Why are diversity, equity and inclusion personally important to you?
I have experienced the benefits of diversity, equity and inclusion across my lifetime, and I want to give back to others and to California, the state where I was born and very well educated. Our prosperity as a state – and nation – depends on our ability to identify and utilize our different experiences to enhance the common good; our commitment to fair nondiscriminatory treatment; and our active effort to include all in the educational, economic and cultural life of our institutions. As our diversity increases, the success of our students, graduates, researchers and stakeholders will depend upon our ability to knit more and more diverse groups into successful enterprises. This is the local, American and global challenge of the 21st century, and I would like to make a tangible contribution to this important work at UC San Diego.
What are your short-term and long-term goals for enhancing UC San Diego’s campus climate?
Our long-term goal is to create a climate at UC San Diego that nourishes students, staff, faculty and our stakeholder communities. A positive climate for all is the fertile medium in which we grow excellent learning, research and service at UC San Diego.
More broadly, I will develop UC San Diego’s short-term and long-term diversity, equity and inclusion goals in consultation with Chancellor Khosla, Executive Vice Chancellor Subramani to whom I directly report, and others. We have already identified the goal of the development of a diversity/equity/inclusion strategic plan that will be an integral part of our campus strategic plan.
What challenges and opportunities do you foresee?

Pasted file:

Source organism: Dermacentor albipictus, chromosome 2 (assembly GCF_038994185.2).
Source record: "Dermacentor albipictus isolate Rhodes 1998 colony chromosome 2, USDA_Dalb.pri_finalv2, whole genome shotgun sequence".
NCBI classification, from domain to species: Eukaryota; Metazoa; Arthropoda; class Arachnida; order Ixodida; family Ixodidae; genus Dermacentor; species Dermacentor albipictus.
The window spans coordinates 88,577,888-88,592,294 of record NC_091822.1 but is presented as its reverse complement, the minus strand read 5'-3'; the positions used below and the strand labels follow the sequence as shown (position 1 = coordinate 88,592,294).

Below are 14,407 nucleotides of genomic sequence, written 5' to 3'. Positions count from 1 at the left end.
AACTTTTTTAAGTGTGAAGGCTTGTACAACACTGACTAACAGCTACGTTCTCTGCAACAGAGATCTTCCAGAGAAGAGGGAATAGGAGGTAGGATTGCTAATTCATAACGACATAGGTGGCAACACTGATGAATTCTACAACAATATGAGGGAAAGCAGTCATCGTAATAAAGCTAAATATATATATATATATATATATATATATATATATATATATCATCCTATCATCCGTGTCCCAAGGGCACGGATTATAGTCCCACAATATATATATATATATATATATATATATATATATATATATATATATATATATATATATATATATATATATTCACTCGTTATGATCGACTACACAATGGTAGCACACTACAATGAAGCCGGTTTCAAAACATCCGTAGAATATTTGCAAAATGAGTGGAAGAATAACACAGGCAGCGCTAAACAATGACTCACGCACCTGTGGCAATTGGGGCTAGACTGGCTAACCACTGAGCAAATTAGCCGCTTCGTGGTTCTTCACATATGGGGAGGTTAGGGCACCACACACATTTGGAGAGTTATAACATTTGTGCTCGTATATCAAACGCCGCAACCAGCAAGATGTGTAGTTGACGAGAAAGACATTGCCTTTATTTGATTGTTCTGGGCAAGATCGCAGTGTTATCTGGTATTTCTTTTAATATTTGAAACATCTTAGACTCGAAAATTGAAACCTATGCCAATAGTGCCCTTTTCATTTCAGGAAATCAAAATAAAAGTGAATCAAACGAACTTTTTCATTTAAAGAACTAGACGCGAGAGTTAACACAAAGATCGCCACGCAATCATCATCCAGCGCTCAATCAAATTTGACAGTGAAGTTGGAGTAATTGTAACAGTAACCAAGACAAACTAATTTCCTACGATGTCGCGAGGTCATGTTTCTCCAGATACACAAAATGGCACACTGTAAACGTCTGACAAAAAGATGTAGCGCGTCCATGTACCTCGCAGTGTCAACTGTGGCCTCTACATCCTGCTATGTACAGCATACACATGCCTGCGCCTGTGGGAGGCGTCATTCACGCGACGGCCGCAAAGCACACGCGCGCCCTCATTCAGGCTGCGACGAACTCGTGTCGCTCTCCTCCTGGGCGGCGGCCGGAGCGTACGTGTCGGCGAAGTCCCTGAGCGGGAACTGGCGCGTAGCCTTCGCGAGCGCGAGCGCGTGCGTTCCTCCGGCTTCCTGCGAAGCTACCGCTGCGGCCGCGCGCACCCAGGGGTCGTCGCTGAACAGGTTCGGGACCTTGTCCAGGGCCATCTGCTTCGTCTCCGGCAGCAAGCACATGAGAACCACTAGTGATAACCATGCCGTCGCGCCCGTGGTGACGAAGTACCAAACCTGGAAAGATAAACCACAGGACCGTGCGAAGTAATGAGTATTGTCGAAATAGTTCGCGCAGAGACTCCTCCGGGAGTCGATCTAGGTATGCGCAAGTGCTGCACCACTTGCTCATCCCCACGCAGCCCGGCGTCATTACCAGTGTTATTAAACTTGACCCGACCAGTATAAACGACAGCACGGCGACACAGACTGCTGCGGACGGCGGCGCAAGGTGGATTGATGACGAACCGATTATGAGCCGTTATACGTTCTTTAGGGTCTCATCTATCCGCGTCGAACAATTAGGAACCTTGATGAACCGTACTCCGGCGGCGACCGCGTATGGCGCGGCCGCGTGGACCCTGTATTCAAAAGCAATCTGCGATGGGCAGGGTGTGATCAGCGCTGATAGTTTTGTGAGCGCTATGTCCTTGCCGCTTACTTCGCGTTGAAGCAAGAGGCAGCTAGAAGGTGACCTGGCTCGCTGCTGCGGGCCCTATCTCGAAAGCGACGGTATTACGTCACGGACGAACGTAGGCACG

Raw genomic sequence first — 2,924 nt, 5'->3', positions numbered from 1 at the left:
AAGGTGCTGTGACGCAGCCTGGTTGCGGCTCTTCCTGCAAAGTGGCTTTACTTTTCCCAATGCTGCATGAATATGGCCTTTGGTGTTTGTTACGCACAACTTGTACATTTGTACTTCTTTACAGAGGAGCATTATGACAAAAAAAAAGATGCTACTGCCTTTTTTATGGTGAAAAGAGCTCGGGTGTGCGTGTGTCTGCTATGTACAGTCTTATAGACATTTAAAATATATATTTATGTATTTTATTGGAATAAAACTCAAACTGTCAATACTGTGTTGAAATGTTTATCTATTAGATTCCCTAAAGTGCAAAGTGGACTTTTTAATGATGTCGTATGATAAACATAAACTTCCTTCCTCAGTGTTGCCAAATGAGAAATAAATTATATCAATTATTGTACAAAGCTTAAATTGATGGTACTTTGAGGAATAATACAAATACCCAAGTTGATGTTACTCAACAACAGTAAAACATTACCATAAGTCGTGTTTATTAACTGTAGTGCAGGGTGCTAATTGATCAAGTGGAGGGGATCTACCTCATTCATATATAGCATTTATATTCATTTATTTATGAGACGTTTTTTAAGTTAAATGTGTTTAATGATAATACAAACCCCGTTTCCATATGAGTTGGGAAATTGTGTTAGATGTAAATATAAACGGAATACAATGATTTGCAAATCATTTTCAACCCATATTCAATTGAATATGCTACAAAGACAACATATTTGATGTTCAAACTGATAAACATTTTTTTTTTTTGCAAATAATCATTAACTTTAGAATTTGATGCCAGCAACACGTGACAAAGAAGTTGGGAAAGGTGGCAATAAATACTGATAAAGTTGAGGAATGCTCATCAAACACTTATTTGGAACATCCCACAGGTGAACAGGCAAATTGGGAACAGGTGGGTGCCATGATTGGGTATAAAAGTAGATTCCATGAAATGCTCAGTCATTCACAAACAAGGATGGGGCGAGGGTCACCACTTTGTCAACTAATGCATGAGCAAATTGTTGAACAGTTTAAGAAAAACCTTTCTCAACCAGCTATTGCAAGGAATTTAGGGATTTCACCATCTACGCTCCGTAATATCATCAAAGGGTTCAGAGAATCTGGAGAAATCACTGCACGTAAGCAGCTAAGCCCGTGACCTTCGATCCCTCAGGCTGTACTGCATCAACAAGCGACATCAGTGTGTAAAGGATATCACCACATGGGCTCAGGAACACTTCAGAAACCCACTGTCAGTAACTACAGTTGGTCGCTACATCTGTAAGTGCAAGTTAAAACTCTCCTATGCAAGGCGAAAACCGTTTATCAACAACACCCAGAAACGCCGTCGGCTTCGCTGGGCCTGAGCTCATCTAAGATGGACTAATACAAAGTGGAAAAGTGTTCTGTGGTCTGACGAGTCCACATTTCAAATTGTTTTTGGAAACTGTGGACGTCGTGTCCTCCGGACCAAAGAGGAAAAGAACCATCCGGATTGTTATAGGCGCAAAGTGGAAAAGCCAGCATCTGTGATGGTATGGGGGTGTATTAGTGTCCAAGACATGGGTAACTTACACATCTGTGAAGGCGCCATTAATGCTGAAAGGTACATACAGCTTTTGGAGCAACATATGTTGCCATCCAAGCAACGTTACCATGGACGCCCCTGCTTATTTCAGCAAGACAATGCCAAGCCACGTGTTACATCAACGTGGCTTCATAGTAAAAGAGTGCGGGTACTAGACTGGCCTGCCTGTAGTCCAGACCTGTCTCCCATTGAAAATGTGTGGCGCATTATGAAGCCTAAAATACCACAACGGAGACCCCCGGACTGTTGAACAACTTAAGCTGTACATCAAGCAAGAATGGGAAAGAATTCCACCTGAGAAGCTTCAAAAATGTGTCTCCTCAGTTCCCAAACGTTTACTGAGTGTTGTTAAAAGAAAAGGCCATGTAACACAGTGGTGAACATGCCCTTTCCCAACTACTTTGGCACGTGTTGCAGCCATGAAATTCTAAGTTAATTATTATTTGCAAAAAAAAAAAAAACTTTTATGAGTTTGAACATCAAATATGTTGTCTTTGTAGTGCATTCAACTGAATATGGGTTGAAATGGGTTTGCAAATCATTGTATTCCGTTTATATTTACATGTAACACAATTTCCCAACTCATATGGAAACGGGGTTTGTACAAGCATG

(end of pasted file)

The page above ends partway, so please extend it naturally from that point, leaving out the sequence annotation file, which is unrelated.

A major challenge – and a source of the intellectual excitement I feel – is the complexity and disciplinary diversity of this campus. I come from a complex campus (40,000+ students, 6,000+ faculty and academic staff, 17 schools and colleges) so there will be some aspects that are familiar, like health sciences, and others that will be newer, like oceanography, although subsets of the latter discipline are represented on my current campus. It will also be a challenge – and an opportunity – to understand the different experiences and concerns of various groups, as well as the needs of those who choose not to identify or affiliate with a group. In addition, I look forward to learning more about the businesses and institutions that depend upon our graduates for their employees and our research for innovation and competitiveness. It will also be a great challenge – and opportunity – to learn to live without snow and ice. I embrace them all!
Why has it been important to you to provide opportunities for women and minorities in academia?
I benefitted from the active efforts of men, both minorities and non-minorities, to provide opportunities for me in the legal profession, teaching and my volunteer activities. At every juncture of my career, someone opened a door for me that had been previously closed. Although there are many more women and minorities in teaching, there are still barriers that talented people face in their quests for opportunity. I want to encourage others to look beyond the usual places for talented people and open doors for those people.